The San Francisco Board of Supervisors adopted its current checkout bag ordinance in early 2012, in the face of opposition from a group representing plastic bag manufacturers - which threatened to sue. The current ordinance expanded the scope of SF's original plastic bag ban that had applied only to supermarkets and large pharmacy chains to 1.) include every retailer and restaurant in the city and 2.) add a 10-cent charge for other checkout bags provided at the register.
Save the Plastic Bag Coalition, a group backed primarily by plastic bag manufacturers, then sued San Francisco claiming that the ordinance required an Environmental Impact Report (EIR) and that the inclusion of restaurants was preempted by the California Retail Food Code. This lawsuit was no surprise to the city, because SPBC has busied itself with suing countless other California cities demanding EIRs - an enterprise that has failed to ultimately win any victories on the merits but has succeeded in delaying the adoption of several bans around the state.
San Francisco was victorious on all counts at the superior court level and the Court of Appeal affirmed the lower court's judgement in a lengthy unpublished opinion issued on Tuesday. (Read the full opinion here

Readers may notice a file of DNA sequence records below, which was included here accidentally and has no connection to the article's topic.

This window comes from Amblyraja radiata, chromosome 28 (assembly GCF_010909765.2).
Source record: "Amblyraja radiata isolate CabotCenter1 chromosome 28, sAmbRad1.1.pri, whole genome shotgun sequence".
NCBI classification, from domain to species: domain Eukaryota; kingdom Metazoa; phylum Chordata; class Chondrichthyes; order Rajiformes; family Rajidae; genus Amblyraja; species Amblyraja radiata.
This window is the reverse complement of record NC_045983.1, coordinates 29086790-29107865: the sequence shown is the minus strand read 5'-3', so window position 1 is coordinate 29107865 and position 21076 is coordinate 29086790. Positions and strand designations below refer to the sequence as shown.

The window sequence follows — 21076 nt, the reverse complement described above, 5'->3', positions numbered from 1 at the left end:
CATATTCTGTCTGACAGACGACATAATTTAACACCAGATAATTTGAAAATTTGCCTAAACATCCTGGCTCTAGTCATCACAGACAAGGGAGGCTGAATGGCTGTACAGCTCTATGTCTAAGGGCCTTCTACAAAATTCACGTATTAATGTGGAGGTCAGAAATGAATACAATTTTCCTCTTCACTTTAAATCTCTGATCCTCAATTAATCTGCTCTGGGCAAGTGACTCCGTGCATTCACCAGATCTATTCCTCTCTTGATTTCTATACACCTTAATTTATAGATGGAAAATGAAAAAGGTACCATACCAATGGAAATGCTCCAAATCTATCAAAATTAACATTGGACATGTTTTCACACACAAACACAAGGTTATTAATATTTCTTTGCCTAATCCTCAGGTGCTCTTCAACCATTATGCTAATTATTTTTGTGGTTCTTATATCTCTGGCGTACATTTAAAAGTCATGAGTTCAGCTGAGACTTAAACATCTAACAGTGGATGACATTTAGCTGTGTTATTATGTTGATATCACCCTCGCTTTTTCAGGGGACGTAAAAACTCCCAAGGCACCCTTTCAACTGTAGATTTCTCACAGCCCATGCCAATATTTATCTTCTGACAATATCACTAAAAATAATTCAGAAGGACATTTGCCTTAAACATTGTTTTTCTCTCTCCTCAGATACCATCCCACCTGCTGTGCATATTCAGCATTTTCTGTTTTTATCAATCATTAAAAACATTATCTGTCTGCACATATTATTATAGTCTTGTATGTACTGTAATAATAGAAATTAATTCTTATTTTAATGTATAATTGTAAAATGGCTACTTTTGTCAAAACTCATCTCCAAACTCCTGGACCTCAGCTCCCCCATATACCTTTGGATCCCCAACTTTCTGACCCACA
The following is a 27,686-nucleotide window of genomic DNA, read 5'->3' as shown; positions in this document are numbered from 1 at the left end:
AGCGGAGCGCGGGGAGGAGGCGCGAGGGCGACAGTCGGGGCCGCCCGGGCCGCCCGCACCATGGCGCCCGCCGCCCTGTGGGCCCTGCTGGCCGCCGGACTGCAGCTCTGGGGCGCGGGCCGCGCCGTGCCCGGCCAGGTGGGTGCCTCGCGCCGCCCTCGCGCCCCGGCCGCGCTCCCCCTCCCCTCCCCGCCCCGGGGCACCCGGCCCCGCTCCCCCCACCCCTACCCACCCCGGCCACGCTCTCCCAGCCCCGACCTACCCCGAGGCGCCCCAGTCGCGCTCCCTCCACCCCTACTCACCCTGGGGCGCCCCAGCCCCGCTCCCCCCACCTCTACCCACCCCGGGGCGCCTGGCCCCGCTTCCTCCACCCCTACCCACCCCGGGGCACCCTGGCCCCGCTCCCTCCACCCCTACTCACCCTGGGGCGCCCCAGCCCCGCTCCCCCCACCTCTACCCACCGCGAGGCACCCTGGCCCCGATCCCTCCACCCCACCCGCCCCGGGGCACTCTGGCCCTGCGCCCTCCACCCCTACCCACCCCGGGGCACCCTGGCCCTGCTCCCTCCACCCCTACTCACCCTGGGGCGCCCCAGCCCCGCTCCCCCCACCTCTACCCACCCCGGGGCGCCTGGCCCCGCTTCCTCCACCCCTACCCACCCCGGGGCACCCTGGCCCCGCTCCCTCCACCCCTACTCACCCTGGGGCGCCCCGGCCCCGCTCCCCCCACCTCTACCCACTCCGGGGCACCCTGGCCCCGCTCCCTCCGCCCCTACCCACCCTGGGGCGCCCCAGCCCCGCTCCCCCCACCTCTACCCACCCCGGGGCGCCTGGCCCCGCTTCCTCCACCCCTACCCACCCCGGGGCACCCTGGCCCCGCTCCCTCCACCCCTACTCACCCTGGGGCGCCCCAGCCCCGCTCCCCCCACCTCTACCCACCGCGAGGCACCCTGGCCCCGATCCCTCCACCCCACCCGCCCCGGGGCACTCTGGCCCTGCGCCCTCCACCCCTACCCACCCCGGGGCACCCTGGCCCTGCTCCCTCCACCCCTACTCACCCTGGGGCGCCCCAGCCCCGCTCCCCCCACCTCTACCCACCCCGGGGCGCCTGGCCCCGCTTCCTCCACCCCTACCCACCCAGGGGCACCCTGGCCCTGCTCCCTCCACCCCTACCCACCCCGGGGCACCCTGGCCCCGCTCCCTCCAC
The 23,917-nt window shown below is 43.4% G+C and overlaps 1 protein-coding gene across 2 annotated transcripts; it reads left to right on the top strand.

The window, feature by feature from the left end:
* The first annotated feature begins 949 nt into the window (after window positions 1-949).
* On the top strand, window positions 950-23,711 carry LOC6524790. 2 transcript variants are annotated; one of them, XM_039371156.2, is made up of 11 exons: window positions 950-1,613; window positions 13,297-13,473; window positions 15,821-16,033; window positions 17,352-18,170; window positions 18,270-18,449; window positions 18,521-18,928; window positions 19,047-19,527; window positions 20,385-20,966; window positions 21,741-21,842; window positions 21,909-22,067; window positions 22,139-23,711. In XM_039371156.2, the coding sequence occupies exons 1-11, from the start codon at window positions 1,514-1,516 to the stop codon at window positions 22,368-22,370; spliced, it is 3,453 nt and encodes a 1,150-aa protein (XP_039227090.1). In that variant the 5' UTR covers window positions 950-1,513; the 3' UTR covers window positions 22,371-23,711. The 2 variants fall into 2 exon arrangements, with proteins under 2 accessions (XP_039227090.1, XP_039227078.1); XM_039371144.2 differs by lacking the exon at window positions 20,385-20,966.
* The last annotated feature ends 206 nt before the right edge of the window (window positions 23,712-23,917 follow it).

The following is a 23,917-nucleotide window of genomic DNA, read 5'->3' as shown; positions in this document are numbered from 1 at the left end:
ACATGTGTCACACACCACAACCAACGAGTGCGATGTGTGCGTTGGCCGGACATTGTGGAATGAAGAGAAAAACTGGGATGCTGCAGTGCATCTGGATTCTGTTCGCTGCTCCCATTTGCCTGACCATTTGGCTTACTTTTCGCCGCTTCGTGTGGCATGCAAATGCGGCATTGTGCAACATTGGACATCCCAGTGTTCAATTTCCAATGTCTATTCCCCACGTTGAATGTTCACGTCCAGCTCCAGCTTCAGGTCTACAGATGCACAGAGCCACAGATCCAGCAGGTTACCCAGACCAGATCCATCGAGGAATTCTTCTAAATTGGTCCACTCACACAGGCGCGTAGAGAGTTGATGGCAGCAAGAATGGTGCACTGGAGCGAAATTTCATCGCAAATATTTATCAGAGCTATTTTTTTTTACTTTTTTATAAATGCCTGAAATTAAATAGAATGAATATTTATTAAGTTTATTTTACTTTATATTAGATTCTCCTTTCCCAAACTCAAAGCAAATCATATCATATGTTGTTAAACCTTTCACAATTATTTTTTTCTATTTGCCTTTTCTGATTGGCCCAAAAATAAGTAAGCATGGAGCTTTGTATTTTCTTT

Two things made this case unique.
First, San Francisco relied on a categorical exemption, meaning that the city took the stance that not only was an EIR not needed, but the intermediate step of an Initial Study and resulting Negative Declaration was not needed either, because the ordinance so obviously was meant to protect rather than harm the environment and enough information was on record regarding this assertion. San Francisco's choice to use a categorical exemption was not unprecedented - Marin County and San Lois Obispo County had done so as well - but San Francisco was the biggest city to do so. LA County and the City of San Jose, among others, has opted for the time consuming and expensive EIR route which cost around $100K each and yielded voluminous studies showing that their ordinances were not likely to harm the environment before moving forward.
Having additional cities complete the exhaustive EIR process for a type of ordinance that has already been shown to be beneficial to the environment was seen by some as an extreme misuse of environmental policy as well as a partial victory for SPBC, because the more cities that used EIRs the more likely another city might be persuaded to think that they need to do so as well. San Francisco's court victory may help other California cities feel comfortable moving forward with categorical exemptions.
Second, San Francisco was one of the few cities to include restaurants within the scope of it's ordinance. The argument that the California Retail Food Code would preempt the ordinance at restaurants was so far out of left field that it required a lot more legal resources to fight than most cities were willing to muster. The Court of Appeal affirmed the superior court's ruling that Code "does not occupy the field of environmental standard[s] for single use bags." San Francisco's city attorney was willing to take on the fight and won, so as a result maybe other cities will be willing to expand their ordinances to restaurants as well.